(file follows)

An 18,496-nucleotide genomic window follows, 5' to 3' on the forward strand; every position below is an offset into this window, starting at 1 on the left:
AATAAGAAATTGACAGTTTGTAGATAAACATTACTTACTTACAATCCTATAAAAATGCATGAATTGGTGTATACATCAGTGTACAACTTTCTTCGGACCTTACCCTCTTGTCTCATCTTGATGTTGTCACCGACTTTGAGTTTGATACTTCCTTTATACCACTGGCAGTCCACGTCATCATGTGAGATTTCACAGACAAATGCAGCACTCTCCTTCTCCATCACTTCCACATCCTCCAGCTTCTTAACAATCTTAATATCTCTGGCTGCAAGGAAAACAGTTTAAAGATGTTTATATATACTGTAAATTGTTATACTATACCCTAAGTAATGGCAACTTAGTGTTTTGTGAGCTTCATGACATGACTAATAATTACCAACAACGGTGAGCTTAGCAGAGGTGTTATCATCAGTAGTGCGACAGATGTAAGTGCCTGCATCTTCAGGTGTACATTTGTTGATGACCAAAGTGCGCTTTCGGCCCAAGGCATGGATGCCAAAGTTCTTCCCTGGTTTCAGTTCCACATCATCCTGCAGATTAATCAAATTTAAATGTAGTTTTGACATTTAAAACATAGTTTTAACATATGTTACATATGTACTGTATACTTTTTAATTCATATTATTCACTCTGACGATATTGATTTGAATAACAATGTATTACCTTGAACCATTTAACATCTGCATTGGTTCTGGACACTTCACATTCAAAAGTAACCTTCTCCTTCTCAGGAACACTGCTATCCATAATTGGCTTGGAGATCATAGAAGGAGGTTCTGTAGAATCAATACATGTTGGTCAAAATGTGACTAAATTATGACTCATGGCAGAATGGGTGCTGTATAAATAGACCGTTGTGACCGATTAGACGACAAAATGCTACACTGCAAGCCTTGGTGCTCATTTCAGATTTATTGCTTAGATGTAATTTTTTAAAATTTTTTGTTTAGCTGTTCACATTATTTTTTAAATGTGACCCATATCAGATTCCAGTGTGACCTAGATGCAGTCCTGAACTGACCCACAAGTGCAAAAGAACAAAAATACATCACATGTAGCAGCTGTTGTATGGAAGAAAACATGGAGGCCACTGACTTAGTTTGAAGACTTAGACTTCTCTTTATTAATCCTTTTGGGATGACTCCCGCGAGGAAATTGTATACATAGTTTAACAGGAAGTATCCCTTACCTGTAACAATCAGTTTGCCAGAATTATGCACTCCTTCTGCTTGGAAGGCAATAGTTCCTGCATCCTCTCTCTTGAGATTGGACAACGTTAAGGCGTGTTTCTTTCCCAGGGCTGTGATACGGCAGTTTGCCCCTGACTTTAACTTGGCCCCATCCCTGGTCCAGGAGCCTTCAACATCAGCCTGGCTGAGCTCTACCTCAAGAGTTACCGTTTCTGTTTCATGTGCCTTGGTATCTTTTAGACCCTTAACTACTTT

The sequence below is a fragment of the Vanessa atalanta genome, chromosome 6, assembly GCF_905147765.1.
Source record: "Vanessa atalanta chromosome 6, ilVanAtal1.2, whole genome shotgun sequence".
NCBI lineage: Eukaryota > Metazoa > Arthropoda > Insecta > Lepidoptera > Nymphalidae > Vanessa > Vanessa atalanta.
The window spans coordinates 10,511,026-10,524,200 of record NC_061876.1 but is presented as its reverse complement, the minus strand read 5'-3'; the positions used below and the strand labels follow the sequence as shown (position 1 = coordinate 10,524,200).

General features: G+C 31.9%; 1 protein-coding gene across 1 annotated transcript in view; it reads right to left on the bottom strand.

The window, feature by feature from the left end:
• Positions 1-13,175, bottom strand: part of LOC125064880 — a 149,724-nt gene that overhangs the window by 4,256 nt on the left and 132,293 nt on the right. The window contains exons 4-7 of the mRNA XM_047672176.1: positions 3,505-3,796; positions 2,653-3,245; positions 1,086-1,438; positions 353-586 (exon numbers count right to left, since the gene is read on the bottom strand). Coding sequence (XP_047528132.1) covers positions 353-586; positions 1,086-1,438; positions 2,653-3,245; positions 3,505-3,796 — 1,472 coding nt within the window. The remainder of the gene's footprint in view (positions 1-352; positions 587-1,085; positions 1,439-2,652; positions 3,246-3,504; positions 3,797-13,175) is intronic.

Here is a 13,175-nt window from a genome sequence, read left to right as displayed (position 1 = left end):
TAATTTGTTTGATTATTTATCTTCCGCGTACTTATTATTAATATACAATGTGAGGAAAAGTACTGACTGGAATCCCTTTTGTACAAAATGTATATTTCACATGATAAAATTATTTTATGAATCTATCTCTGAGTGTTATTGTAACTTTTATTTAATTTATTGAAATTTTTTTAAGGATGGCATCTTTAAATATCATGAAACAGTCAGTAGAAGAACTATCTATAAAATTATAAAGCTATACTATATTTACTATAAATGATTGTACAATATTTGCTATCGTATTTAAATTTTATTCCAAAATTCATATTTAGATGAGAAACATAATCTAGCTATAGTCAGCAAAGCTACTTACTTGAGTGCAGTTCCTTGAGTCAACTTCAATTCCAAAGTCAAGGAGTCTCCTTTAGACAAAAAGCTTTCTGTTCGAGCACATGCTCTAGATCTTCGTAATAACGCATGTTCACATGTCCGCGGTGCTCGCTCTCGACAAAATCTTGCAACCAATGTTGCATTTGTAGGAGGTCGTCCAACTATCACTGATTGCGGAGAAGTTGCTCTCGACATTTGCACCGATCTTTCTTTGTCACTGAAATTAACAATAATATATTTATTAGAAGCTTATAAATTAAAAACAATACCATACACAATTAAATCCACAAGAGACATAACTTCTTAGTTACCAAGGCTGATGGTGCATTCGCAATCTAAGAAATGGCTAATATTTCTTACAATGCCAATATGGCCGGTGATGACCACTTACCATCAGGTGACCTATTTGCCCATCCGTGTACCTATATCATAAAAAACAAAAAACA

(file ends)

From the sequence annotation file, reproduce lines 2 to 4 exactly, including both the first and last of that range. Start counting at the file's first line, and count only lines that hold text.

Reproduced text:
AATAAGAAATTGACAGTTTGTAGATAAACATTACTTACTTACAATCCTATAAAAATGCATGAATTGGTGTATACATCAGTGTACAACTTTCTTCGGACCTTACCCTCTTGTCTCATCTTGATGTTGTCACCGACTTTGAGTTTGATACTTCCTTTATACCACTGGCAGTCCACGTCATCATGTGAGATTTCACAGACAAATGCAGCACTCTCCTTCTCCATCACTTCCACATCCTCCAGCTTCTTAACAATCTTAATATCTCTGGCTGCAAGGAAAACAGTTTAAAGATGTTTATATATACTGTAAATTGTTATACTATACCCTAAGTAATGGCAACTTAGTGTTTTGTGAGCTTCATGACATGACTAATAATTACCAACAACGGTGAGCTTAGCAGAGGTGTTATCATCAGTAGTGCGACAGATGTAAGTGCCTGCATCTTCAGGTGTACATTTGTTGATGACCAAAGTGCGCTTTCGGCCCAAGGCATGGATGCCAAAGTTCTTCCCTGGTTTCAGTTCCACATCATCCTGCAGATTAATCAAATTTAAATGTAGTTTTGACATTTAAAACATAGTTTTAACATATGTTACATATGTACTGTATACTTTTTAATTCATATTATTCACTCTGACGATATTGATTTGAATAACAATGTATTACCTTGAACCATTTAACATCTGCATTGGTTCTGGACACTTCACATTCAAAAGTAACCTTCTCCTTCTCAGGAACACTGCTATCCATAATTGGCTTGGAGATCATAGAAGGAGGTTCTGTAGAATCAATACATGTTGGTCAAAATGTGACTAAATTATGACTCATGGCAGAATGGGTGCTGTATAAATAGACCGTTGTGACCGATTAGACGACAAAATGCTACACTGCAAGCCTTGGTGCTCATTTCAGATTTATTGCTTAGATGTAATTTTTTAAAATTTTTTGTTTAGCTGTTCACATTATTTTTTAAATGTGACCCATATCAGATTCCAGTGTGACCTAGATGCAGTCCTGAACTGACCCACAAGTGCAAAAGAACAAAAATACATCACATGTAGCAGCTGTTGTATGGAAGAAAACATGGAGGCCACTGACTTAGTTTGAAGACTTAGACTTCTCTTTATTAATCCTTTTGGGATGACTCCCGCGAGGAAATTGTATACATAGTTTAACAGGAAGTATCCCTTACCTGTAACAATCAGTTTGCCAGAATTATGCACTCCTTCTGCTTGGAAGGCAATAGTTCCTGCATCCTCTCTCTTGAGATTGGACAACGTTAAGGCGTGTTTCTTTCCCAGGGCTGTGATACGGCAGTTTGCCCCTGACTTTAACTTGGCCCCATCCCTGGTCCAGGAGCCTTCAACATCAGCCTGGCTGAGCTCTACCTCAAGAGTTACCGTTTCTGTTTCATGTGCCTTGGTATCTTTTAGACCCTTAACTACTTT

The sequence below is a fragment of the Vanessa atalanta genome, chromosome 6, assembly GCF_905147765.1.
Source record: "Vanessa atalanta chromosome 6, ilVanAtal1.2, whole genome shotgun sequence".